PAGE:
13 Causes Actually Worth The $300 Million Floyd Mayweather & Manny Pacquiao's Match Will Earn

In what is being hailed as the "Fight of the Century," Floyd Mayweather and Manny Pacquiao will finally meet in the ring for the first time on Saturday night in Las Vegas. The winner will not only be the undisputed world champion, but also take home roughly $180 million of the $300 million purse. While boxing fans may be elated over this legendary bout, the fight is marred by one big stain that should keep it from being so revered: Mayweather's long history of domestic abuse. If fans are eager to see these two fight, fine, but there's a variety of causes more worthy of $300 million than keeping Mayweather wealthy.

Aptly nicknamed "Money Mayweather," the 38-year-old is the highest-paid athlete in the world. According to The Atlantic, Mayweather is guaranteed to make $50 million just for showing up to the fight. But being ludicrously wealthy is not the issue here; it's Mayweather's criminal record.

Over the course of 14 years, Mayweather has either plead guilty or been found guilty of battery five times. In 2002, he entered a plea bargain to two counts of domestic violence and one count of misdemeanor battery for hitting Melissa Brim, the mother of his daughter, with a car door, pushing her inside the car, and striking her repeatedly. Two years later, he was convicted of two counts of misdemeanor battery stemming from an incident in which Mayweather attacked two women, who were friends with the mother of three of his children.


In September 2010, Mayweather's ex-girlfriend Josie Harris filed a domestic battery report against him and he was charged with one count of misdemeanor domestic-battery and three counts of misdemeanor harassment for making threats against his own children. In December 2011, Mayweather pleaded guilty to the misdemeanor battery charge and was sentenced to 90 days in jail.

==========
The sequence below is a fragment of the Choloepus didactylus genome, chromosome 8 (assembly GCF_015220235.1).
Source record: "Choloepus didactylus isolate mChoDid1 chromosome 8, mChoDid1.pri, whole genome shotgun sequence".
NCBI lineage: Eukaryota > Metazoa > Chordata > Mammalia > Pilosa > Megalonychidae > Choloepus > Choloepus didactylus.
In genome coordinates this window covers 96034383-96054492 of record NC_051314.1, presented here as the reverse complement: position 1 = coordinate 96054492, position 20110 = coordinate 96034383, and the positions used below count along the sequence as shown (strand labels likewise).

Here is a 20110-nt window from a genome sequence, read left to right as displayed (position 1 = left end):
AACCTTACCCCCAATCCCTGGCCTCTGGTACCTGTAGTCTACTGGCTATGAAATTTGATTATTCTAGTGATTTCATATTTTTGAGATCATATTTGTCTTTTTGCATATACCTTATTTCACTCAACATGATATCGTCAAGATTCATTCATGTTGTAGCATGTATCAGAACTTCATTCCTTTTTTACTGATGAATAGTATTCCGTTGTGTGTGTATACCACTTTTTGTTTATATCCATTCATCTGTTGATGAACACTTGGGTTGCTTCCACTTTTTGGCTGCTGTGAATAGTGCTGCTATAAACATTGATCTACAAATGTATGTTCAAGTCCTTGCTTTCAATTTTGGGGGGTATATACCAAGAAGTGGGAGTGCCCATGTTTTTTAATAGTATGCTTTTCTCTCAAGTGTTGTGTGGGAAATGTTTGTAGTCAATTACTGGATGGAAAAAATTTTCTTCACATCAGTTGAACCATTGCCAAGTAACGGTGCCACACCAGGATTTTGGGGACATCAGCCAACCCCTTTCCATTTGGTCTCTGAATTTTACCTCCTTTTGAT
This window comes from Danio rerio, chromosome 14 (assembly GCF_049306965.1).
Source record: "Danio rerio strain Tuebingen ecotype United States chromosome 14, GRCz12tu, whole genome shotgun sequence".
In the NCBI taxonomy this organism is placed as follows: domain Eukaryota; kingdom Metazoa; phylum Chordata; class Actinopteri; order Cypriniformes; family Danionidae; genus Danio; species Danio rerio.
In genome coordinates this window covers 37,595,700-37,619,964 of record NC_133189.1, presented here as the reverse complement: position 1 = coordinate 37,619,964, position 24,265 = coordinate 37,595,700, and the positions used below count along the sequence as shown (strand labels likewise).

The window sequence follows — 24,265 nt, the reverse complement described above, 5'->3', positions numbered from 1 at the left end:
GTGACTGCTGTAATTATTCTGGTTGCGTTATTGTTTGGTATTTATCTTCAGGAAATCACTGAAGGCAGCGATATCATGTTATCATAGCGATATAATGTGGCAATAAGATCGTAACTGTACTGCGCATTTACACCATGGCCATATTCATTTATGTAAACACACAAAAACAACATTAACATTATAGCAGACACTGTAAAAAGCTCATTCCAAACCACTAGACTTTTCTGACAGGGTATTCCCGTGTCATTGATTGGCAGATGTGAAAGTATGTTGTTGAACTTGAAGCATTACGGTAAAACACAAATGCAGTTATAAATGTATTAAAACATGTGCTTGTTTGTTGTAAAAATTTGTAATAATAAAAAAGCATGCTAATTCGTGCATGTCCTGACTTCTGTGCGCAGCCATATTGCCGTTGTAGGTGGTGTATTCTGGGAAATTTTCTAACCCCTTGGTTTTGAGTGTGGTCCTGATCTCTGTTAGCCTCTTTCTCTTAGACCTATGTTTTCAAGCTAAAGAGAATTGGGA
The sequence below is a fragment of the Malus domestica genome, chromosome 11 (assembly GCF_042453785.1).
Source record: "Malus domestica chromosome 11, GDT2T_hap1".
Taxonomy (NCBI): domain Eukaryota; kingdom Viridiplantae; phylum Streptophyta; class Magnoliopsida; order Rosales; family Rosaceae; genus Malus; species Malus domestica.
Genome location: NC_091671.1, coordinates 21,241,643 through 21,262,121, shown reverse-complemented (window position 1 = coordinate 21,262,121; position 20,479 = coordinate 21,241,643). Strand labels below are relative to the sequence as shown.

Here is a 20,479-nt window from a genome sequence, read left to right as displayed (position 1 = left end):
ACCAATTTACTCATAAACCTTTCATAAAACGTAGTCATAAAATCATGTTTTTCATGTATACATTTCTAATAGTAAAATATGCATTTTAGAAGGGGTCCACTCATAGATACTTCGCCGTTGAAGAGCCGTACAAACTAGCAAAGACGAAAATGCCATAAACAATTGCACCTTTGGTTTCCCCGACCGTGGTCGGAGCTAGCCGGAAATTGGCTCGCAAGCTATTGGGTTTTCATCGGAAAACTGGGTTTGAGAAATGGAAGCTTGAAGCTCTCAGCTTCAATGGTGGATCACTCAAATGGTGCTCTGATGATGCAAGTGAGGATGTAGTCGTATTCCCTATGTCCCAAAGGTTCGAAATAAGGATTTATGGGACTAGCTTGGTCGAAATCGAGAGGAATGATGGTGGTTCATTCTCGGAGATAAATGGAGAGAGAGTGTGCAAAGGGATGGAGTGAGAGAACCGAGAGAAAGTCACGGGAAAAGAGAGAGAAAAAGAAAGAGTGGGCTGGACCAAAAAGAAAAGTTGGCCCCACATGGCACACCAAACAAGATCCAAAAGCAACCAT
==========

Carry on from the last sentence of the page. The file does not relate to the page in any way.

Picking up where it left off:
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In 2013, Showtime, which holds a contract with Mayweather, aired a documentary called 30 Days in May. In one scene, Mayweather downplayed the domestic violence against Harris and said that Harris and her children had lied about the battery. In response to these allegations, Harris alleged to Yahoo! Sports in an exclusive interview:

I was powerless. He was holding me down. I couldn't fight back. The kids were screaming and crying.... He could have hit me in the head in the wrong place.… I could have died.

It's no longer just obnoxious to know how filthy rich the boxer is — he flaunts a $25,000 mouth guard made with an actual $100 bill during fights — it's downright messed up. Instead of lining his already-deep pockets, how about putting that $300 million purse toward these causes instead?

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